In the Second World War, Allied troops airdropped massive amounts of food, weaponry, and supplies onto the Melanesian islands. To the islanders, largely isolated from modern industrialization, the wealth and abundance of the drops was interpreted within a mystical, quasi-religious framework. Upon the war’s end, these airlifts dwindled to a stop, and island cults emerged which attempted to ritualistically summon more supplies. Lacking an understanding of the core mechanisms behind the airdrops — a world war, mechanized flight, the Allied island-hopping offensive — these so-called cargo cults began constructing imitation runways, dressing like U.S. soldiers, and generally mimicking military behaviors without success.
This style of reaction has already been co-opted metaphorically into the concept of cargocult programming. Here, I’ll attempt to adapt it to describe a specific kind of artistic imitative practice.
“I think ‘CargoCult’ is better used to describe situations where the current inhabitants of an organization are in awe of an artifact (piece of technology, body of code, policy, etc.) that’s… been left by ancient, venerable, (and now gone from the scene) ancestors…” (Discussion)
Frequently, a writer, filmmaker, or any type of artist will imitate the qualities of a work he admires. All imitation, however, is not equal. Any element in a work operates as a part of a whole; it functions in context, in fitness, in conjunction with other parts; and only in this way can it be understood.
Works, moreover, are applications of conscious and unconscious theories; they are governed by unifying logics. Many of a piece’s surface qualities are born as byproducts of conceptual concerns, or serve as pawns for greater mechanisms; when this is ignored, when the “why” and “how” of an element is not given adequate consideration, the artist and critic are at risk of cargoculting.
To understand and thus learn from a work of literature, music, or art, one must traverse from the specific to the general, must get at the category of mechanism which each part obeys in its relationship to the whole. It necessitates a moving from away from words or notes towards causes and effects, for only then can the imitator apply learned abstraction to the specific context of new work. It is the difference, in admiring the tailoring of another person’s suit, between copying the exact measurements of the cuffs and copying the proportions of the cuffs relative to jacket and frame. Effect derives as much or more from underlying principles and coordination as it does from applied specifics.
In art, cargocult is the inclusion of nonessential, purposeless, or even counterproductive elements, elements which have been lifted without being properly understood. Choices made in constraint are given agency, and rarely are the effects which the imitator desires transferred. Cargocult is not destined to fail —sometimes a lifted style or tic will fit snugly in new contexts. But when it does succeed it is through happenstance rather than strategy. Analogue fetish, contemporary lo-fi, folk imitation, and a capitalized Avant-Garde tradition all strike me as examples of cargocult in art.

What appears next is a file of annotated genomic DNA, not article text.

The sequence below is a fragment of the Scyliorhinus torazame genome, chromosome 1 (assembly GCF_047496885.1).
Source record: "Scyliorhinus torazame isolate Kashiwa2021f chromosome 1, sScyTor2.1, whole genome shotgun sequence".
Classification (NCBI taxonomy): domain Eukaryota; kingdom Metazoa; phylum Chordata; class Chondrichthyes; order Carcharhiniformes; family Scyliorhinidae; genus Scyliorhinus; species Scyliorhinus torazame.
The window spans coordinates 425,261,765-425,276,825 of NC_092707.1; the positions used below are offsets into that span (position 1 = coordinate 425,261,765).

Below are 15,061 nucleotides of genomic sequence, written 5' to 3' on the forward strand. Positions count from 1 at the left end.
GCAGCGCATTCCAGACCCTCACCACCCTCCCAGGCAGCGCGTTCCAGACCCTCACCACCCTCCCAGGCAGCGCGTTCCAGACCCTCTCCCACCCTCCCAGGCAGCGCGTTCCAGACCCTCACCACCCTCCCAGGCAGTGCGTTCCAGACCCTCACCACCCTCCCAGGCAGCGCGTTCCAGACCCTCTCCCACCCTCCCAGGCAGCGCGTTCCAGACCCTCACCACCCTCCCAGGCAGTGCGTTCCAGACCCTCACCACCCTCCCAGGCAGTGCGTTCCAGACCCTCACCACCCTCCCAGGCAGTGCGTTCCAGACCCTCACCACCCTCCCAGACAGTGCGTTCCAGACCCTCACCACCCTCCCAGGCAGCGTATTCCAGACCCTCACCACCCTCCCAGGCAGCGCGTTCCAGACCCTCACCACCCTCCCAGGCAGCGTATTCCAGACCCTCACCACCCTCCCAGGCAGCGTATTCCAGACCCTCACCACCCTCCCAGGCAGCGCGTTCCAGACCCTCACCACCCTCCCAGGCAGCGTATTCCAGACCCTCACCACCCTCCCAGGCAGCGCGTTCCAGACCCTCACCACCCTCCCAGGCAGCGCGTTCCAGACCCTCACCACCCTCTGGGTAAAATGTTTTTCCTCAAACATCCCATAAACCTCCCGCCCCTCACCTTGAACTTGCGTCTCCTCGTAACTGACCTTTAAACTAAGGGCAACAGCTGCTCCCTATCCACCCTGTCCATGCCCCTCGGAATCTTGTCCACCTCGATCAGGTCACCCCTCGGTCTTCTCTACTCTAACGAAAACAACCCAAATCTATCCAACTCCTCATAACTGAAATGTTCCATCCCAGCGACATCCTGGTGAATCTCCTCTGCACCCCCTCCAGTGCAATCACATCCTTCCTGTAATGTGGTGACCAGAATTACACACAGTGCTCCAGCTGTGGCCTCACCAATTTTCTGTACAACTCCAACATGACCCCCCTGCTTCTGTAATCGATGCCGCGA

It’s important to clarify that imitation is frequently unconscious, resulting from socialization and tribal norms. Consider what makes one aesthetic choice seem entirely acceptable to one group, and entirely unacceptable to another; consider the ways artists attempt to proxy certain effects by adhering to group value hierarchies. Within art, film, and literary circles, experimentalism is often signaled (and understood) through non-narrative structure, self-reflexivity, nested patterns, and a direct treatment (acknowledging the physicality) of its medium. And yet these are qualities of an experimentalism long past, associated with modernist and postmodernist innovations of the 20th century. They are no longer experiments but the signifiers of experimentalism, announcements of status.
In criticism, this is the confusion and proxying of surface for essence, trapping for harness. A certain aesthetic style or affect is perceived as correlating with a desirable trait — perhaps acoustic instrumentation with honest self expression in the early 20th century — and soon the two become hopelessly confused, audiences using the appearance or absence of a style as a proxy for its ideology, quality, and depth. Genuine innovation can go unnoticed, while regurgitation disguised with savvy signaling is showered in praise. The nostalgia which has swept over pop’s critical landscape in the 21st century is in part a product of cargocult. Likewise, that uncanny tendency for modern films, viewed in black and white, to transform into masterpieces. Rockism, Dylan at Newport, and midcult all strike me as examples of cargocult in criticism.
Essays for further reading, which circle the concept of cargocult in one form or another:
If It Sounds Bad It Is Bad, Suspended Reason
Masscult & Midcult, Dwight Mcdonald
The Progress of Poptimism, Rare Candy (section 4.1, “The Need for a New Criticism”)
Why I Hate the Avant-Garde, HTMLGiant